• Completion of a definitive trial showing that the addition of baricitinib, an immunomodulator, to remdesivir, led to reduced recovery time and accelerated improvement in clinical status for patients hospitalized with COVID-19 [68].
  • Launch of at least four large-scale definitive vaccine trials with realistic completion by the end of the calendar year 2020 or early calendar year 2021 [69]. As of December 2020, two trials of mRNA vaccines were completed, with each vaccine demonstrating more than 90 percent efficacy.
  • Launch of several large-scale definitive trials to evaluate the possible benefits of monoclonal antibodies and anticoagulants [70,71].
  • Identification of 16 varied diagnostic testing platforms considered ready for scale-up and manufacturing [72]. Some of these technologies may generate accurate and rapid point-of-care test results with relatively low maintenance requirements. Such technologies would be of particular value in remote and underserved communities.

 

RECOVERY Platform, the United Kingdom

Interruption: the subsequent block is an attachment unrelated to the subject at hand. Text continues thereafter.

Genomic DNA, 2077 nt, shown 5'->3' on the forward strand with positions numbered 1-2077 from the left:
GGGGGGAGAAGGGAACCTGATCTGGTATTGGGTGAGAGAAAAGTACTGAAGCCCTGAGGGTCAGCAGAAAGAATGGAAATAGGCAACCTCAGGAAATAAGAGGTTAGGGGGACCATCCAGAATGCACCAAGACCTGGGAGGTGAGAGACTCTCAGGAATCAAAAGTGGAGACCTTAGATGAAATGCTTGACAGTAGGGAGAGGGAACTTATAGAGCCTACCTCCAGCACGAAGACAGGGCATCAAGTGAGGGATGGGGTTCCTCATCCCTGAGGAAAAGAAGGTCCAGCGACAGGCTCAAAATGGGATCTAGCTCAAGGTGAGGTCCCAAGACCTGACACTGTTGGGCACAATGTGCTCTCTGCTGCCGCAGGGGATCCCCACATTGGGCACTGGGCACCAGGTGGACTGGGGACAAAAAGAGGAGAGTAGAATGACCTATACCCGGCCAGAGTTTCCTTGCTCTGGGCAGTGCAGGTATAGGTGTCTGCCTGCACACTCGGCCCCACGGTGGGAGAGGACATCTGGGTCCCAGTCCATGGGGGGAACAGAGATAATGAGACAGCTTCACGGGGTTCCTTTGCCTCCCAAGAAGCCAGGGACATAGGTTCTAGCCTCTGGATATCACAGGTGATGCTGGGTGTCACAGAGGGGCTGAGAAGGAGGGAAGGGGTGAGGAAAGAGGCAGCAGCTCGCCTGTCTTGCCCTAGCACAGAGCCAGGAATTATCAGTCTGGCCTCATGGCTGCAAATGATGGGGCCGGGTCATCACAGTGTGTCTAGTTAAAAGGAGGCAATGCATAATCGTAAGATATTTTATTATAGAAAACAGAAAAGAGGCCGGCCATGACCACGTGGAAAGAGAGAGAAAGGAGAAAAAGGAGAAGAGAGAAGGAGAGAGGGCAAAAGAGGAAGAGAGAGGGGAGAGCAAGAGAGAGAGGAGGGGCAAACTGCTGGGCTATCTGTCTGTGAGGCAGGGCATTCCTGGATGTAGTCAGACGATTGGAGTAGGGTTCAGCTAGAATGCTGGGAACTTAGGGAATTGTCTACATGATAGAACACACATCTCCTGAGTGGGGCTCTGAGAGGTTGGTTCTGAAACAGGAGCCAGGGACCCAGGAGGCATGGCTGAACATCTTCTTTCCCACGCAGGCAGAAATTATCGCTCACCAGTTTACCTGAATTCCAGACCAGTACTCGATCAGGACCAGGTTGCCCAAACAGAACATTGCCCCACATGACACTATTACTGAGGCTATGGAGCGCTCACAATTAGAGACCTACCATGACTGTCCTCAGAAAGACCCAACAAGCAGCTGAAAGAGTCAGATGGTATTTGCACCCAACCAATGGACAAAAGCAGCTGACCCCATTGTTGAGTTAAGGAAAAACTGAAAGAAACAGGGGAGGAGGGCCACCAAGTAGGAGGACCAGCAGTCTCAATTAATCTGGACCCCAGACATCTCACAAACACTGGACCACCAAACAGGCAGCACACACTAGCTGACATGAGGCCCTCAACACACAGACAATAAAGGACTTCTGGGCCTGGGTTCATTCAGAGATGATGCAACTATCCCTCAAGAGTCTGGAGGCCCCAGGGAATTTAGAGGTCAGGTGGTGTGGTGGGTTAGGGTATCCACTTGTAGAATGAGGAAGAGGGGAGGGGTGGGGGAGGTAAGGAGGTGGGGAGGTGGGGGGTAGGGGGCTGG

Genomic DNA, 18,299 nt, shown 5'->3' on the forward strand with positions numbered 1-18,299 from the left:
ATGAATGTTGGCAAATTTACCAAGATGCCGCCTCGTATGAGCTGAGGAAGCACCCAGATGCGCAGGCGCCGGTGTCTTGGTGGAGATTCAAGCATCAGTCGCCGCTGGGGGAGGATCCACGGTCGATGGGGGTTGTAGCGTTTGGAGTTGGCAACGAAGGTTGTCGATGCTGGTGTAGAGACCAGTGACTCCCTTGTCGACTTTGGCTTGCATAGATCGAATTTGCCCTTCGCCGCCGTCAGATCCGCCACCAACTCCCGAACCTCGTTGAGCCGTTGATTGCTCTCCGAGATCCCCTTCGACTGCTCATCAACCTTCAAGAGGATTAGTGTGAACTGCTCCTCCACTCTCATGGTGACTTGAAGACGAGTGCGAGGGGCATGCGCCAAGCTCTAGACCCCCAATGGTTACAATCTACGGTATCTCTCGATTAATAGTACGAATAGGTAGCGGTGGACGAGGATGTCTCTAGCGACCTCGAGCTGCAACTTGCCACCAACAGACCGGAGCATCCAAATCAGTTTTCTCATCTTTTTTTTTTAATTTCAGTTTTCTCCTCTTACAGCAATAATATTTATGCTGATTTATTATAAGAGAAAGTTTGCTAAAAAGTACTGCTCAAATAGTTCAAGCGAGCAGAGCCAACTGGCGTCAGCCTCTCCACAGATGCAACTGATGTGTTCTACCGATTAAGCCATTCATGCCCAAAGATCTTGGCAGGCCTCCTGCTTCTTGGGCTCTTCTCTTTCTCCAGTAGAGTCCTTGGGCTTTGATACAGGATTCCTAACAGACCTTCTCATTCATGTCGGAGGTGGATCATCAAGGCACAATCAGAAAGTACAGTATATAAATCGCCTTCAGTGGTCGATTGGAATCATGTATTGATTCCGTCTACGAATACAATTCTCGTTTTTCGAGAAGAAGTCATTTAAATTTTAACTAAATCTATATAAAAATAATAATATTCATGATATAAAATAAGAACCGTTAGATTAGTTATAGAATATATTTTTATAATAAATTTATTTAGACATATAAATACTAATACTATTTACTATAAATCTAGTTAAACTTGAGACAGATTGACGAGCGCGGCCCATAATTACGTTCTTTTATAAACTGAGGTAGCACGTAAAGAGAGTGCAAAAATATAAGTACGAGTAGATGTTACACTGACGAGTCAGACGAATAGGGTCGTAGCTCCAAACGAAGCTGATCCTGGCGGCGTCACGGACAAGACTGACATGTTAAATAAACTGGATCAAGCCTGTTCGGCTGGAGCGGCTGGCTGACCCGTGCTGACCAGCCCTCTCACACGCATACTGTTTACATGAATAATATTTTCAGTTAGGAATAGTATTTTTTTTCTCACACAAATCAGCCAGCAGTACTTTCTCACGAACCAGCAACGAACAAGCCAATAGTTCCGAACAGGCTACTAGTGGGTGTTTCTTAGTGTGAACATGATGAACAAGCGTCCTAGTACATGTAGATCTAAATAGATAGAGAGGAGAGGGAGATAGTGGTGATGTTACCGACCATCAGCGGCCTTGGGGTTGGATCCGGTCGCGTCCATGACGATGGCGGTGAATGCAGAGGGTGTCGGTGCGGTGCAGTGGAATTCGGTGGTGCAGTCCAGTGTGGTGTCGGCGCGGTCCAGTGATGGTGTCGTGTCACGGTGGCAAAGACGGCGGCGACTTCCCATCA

Meanwhile, research networks worldwide realized some remarkable—and rapid—successes, synergizing with U.S. efforts to use science as a tool to combat the pandemic. Perhaps the most notable international contribution to the research sector was the United Kingdom’s employment of a platform trial [73]. In this trial, a group of patients enrolled in a single clinical trial or platform are asked to answer multiple questions about a single disease. The platform, titled RECOVERY, tasked investigators with randomizing over 11,000 COVID-19 patients to four treatment groups (hydroxychloroquine, azithromycin, lopinavir-ritonavir, and dexamethasone) in addition to a usual care control [74]. This one control group was used for all four tested therapies in the trial. The investigators were able to enroll large numbers of patients and execute trials rapidly by leveraging close coordination, minimal data collection, robust national data registries, and public health infrastructure, and focus on hard clinical endpoints. One of the RECOVERY trials demonstrated that dexamethasone reduces mortality in patients requiring supplemental oxygen therapy or mechanical ventilation [75]. At the time of this writing, dexamethasone is the only therapy that has been shown to reduce COVID-19 mortality. The RECOVERY results were so striking and considered by many to be so robust that other steroid trials were halted [76]. Nonetheless, a meta-analysis including RECOVERY and other trials showed that steroid therapy reduces mortality among critically ill patients with COVID-19 [77].